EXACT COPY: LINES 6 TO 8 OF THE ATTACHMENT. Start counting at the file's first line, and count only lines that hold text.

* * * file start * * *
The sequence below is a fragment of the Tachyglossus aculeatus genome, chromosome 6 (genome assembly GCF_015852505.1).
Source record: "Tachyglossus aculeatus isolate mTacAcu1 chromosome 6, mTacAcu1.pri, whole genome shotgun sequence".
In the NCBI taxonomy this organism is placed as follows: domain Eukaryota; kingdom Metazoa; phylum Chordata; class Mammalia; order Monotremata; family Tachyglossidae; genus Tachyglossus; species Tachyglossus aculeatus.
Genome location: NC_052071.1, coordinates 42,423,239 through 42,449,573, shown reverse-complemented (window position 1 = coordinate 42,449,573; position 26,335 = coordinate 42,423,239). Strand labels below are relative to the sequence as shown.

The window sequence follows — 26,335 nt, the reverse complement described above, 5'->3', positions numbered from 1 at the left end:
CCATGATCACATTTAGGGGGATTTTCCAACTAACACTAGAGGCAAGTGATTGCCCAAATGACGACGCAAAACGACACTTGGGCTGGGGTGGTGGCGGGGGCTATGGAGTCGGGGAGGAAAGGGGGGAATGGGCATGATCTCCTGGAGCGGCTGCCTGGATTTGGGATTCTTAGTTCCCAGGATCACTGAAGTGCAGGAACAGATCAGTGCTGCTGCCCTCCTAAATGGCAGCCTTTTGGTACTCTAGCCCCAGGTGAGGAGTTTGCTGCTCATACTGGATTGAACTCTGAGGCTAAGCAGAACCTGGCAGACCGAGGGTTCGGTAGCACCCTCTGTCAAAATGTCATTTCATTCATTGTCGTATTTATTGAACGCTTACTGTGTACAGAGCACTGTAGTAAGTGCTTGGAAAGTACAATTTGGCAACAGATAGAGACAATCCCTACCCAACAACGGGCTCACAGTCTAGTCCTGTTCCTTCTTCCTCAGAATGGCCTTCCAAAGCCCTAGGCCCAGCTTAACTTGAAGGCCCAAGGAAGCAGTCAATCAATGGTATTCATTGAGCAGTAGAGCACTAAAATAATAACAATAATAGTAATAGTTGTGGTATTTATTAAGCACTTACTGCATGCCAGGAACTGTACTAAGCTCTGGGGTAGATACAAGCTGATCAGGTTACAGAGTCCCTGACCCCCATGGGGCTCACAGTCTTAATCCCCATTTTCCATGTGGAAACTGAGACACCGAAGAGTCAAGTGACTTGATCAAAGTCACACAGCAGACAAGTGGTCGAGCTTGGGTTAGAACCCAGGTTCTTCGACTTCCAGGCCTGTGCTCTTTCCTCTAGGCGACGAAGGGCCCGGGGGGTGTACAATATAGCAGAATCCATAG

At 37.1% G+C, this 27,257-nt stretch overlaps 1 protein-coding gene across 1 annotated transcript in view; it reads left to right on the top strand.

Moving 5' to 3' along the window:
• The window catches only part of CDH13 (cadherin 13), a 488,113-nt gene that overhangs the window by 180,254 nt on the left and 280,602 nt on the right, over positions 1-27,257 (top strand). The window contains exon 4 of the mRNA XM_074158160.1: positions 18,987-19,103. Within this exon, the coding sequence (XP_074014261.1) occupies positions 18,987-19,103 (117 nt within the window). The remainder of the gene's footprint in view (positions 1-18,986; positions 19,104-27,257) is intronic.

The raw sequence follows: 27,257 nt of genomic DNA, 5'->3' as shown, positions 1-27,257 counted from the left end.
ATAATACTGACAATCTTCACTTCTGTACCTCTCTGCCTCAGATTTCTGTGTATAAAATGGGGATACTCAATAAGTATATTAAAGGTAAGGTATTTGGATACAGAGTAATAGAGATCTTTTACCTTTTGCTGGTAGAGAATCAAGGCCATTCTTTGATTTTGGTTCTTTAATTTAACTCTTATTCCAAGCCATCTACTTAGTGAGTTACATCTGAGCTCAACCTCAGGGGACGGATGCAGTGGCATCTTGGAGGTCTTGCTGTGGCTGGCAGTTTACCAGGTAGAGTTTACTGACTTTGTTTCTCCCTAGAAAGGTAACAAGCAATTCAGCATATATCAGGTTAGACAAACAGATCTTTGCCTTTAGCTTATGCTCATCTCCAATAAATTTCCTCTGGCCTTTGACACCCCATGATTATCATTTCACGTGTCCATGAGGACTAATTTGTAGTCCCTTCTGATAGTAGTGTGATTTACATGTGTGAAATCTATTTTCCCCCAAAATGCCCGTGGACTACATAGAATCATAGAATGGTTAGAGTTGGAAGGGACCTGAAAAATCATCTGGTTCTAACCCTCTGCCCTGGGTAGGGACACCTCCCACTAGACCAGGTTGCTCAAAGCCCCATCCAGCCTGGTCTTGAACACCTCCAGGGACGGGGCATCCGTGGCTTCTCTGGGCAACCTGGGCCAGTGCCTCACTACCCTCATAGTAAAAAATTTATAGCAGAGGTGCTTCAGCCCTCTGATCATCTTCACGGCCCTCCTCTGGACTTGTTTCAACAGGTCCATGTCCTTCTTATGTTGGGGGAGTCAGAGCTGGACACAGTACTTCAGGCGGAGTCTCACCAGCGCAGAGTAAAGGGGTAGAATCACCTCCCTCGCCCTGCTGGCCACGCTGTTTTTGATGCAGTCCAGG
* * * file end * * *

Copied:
CCATGATCACATTTAGGGGGATTTTCCAACTAACACTAGAGGCAAGTGATTGCCCAAATGACGACGCAAAACGACACTTGGGCTGGGGTGGTGGCGGGGGCTATGGAGTCGGGGAGGAAAGGGGGGAATGGGCATGATCTCCTGGAGCGGCTGCCTGGATTTGGGATTCTTAGTTCCCAGGATCACTGAAGTGCAGGAACAGATCAGTGCTGCTGCCCTCCTAAATGGCAGCCTTTTGGTACTCTAGCCCCAGGTGAGGAGTTTGCTGCTCATACTGGATTGAACTCTGAGGCTAAGCAGAACCTGGCAGACCGAGGGTTCGGTAGCACCCTCTGTCAAAATGTCATTTCATTCATTGTCGTATTTATTGAACGCTTACTGTGTACAGAGCACTGTAGTAAGTGCTTGGAAAGTACAATTTGGCAACAGATAGAGACAATCCCTACCCAACAACGGGCTCACAGTCTAGTCCTGTTCCTTCTTCCTCAGAATGGCCTTCCAAAGCCCTAGGCCCAGCTTAACTTGAAGGCCCAAGGAAGCAGTCAATCAATGGTATTCATTGAGCAGTAGAGCACTAAAATAATAACAATAATAGTAATAGTTGTGGTATTTATTAAGCACTTACTGCATGCCAGGAACTGTACTAAGCTCTGGGGTAGATACAAGCTGATCAGGTTACAGAGTCCCTGACCCCCATGGGGCTCACAGTCTTAATCCCCATTTTCCATGTGGAAACTGAGACACCGAAGAGTCAAGTGACTTGATCAAAGTCACACAGCAGACAAGTGGTCGAGCTTGGGTTAGAACCCAGGTTCTTCGACTTCCAGGCCTGTGCTCTTTCCTCTAGGCGACGAAGGGCCCGGGGGGTGTACAATATAGCAGAATCCATAG

At 37.1% G+C, this 27,257-nt stretch overlaps 1 protein-coding gene across 1 annotated transcript in view; it reads left to right on the top strand.

Moving 5' to 3' along the window: